Some of you have been with me for a while now and may remember mentions of a children’s picture book character that I have been working with off and on for a few years (the previous posts can be found here, here, and here). My mother will be illustrating and we are both excited about the endless possibilities that seem to be in store for our Lemur friend!
I will update as more news becomes available. Lord willing, we will know more and start getting details nailed down starting next week.
Remember to ‘like’ our Facebook page, Tyree Tomes, for the earliest updates and information on all of our books!
If you would like to see more of my work, check out my Author Page. You can also find my father, Dr. Wilson J Tyree, on his Author Page and he has free e-book give aways very frequently! Please remember to support your Indie Author friends (Like US!) by providing ratings and reviews in places like Amazon and Goodreads. Your reviews help fellow readers find what they’re looking for!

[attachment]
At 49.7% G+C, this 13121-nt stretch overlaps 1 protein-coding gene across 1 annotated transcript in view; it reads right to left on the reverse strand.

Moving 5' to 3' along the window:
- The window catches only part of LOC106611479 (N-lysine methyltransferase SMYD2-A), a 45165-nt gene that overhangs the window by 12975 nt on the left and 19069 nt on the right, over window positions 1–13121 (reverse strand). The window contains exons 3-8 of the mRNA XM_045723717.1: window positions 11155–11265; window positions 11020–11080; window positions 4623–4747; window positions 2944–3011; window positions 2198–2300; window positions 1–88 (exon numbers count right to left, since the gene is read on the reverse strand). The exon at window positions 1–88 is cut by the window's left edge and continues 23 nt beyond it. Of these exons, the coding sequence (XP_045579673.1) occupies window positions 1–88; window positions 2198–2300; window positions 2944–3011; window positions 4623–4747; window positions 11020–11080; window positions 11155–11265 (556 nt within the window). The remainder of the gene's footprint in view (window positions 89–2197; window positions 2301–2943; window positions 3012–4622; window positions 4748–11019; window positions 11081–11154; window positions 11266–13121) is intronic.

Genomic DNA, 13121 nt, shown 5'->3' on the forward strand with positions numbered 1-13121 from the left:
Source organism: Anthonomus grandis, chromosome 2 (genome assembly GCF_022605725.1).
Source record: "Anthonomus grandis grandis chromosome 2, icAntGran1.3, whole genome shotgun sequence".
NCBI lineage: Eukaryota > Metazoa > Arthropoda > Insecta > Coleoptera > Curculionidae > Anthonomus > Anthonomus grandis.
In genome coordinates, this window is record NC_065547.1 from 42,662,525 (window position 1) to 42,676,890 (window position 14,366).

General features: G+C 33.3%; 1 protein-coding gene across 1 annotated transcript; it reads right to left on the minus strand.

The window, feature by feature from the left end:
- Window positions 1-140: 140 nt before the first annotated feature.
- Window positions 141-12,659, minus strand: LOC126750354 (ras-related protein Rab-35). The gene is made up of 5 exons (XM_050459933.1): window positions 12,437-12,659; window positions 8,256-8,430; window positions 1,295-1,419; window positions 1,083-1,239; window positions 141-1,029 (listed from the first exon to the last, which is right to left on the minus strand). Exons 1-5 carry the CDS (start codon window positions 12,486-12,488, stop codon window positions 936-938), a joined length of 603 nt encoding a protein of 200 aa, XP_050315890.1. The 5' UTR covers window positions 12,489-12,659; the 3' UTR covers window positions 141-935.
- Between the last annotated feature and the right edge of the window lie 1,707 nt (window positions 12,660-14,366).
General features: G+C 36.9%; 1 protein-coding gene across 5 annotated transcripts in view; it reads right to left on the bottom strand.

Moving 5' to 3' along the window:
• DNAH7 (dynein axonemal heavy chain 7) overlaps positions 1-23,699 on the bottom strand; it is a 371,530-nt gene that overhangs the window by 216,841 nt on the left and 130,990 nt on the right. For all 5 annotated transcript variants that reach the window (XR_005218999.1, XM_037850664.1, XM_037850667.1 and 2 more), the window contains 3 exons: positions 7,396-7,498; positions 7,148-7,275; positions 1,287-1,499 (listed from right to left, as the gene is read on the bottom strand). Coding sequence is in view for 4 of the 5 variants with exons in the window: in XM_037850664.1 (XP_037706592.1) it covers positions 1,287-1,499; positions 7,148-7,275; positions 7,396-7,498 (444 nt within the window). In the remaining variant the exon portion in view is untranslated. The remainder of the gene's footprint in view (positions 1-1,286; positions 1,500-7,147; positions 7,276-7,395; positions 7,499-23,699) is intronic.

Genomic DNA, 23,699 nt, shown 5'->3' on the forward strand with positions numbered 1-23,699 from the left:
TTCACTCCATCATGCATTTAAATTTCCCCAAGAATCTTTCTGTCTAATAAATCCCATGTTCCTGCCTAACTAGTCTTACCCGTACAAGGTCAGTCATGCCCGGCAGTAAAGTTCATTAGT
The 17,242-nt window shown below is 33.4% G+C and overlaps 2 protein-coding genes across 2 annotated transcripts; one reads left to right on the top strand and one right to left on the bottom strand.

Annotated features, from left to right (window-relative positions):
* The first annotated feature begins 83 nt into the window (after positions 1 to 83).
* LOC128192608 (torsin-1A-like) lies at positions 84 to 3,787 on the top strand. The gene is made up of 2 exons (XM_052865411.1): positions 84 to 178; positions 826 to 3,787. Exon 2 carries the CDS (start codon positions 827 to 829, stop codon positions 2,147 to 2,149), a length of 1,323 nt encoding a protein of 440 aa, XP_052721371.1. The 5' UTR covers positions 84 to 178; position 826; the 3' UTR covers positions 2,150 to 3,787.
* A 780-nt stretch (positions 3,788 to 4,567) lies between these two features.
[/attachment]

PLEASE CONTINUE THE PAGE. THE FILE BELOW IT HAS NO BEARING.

I want to thank everyone for showing such patience and restraint (Or just ignoring me) while I have been mostly absent from the blog the past several weeks. As I’ve mentioned once or twice, my students and I have been madly reviewing and preparing for the State Writing Test…which happened this morning.
I am incredibly proud of all the hard work and obvious thought that my kids have put in to preparing for, and partaking in, today’s test.
Now we are moving forward with
A) MORE SCIENCE! I am super excited to get into more hands on science work with these guys. Their curiosity and creativity pushes us all to new heights.
B) Publishing our own book of Short Stories, written by the Highland Park 5th Grade of 2015 and edited by Tyree Tomes. Its a great thing!
Thank you again, I hope to bring more non-school related posts to you soon! Have a Whimsical Wednesday!